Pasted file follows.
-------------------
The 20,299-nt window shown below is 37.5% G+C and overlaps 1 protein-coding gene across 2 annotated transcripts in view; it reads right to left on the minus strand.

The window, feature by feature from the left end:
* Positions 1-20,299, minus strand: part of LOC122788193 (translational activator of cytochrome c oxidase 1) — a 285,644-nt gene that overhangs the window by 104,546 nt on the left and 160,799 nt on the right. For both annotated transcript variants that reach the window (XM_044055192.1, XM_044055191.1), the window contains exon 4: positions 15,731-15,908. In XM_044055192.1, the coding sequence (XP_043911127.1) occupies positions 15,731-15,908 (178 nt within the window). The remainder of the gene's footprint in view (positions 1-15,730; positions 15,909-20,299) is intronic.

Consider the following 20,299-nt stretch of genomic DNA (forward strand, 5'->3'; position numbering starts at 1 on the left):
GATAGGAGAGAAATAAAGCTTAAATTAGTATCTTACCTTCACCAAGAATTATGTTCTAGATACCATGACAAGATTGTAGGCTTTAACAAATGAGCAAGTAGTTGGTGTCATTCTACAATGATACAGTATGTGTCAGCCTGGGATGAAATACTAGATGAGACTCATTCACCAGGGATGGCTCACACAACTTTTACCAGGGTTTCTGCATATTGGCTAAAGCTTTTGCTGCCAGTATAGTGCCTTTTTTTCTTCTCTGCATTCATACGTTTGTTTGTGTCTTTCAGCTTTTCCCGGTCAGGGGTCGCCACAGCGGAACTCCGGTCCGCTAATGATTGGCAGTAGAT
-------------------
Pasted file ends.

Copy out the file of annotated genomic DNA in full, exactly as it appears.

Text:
The 20,299-nt window shown below is 37.5% G+C and overlaps 1 protein-coding gene across 2 annotated transcripts in view; it reads right to left on the minus strand.

The window, feature by feature from the left end:
* Positions 1-20,299, minus strand: part of LOC122788193 (translational activator of cytochrome c oxidase 1) — a 285,644-nt gene that overhangs the window by 104,546 nt on the left and 160,799 nt on the right. For both annotated transcript variants that reach the window (XM_044055192.1, XM_044055191.1), the window contains exon 4: positions 15,731-15,908. In XM_044055192.1, the coding sequence (XP_043911127.1) occupies positions 15,731-15,908 (178 nt within the window). The remainder of the gene's footprint in view (positions 1-15,730; positions 15,909-20,299) is intronic.

Consider the following 20,299-nt stretch of genomic DNA (forward strand, 5'->3'; position numbering starts at 1 on the left):
GATAGGAGAGAAATAAAGCTTAAATTAGTATCTTACCTTCACCAAGAATTATGTTCTAGATACCATGACAAGATTGTAGGCTTTAACAAATGAGCAAGTAGTTGGTGTCATTCTACAATGATACAGTATGTGTCAGCCTGGGATGAAATACTAGATGAGACTCATTCACCAGGGATGGCTCACACAACTTTTACCAGGGTTTCTGCATATTGGCTAAAGCTTTTGCTGCCAGTATAGTGCCTTTTTTTCTTCTCTGCATTCATACGTTTGTTTGTGTCTTTCAGCTTTTCCCGGTCAGGGGTCGCCACAGCGGAACTCCGGTCCGCTAATGATTGGCAGTAGAT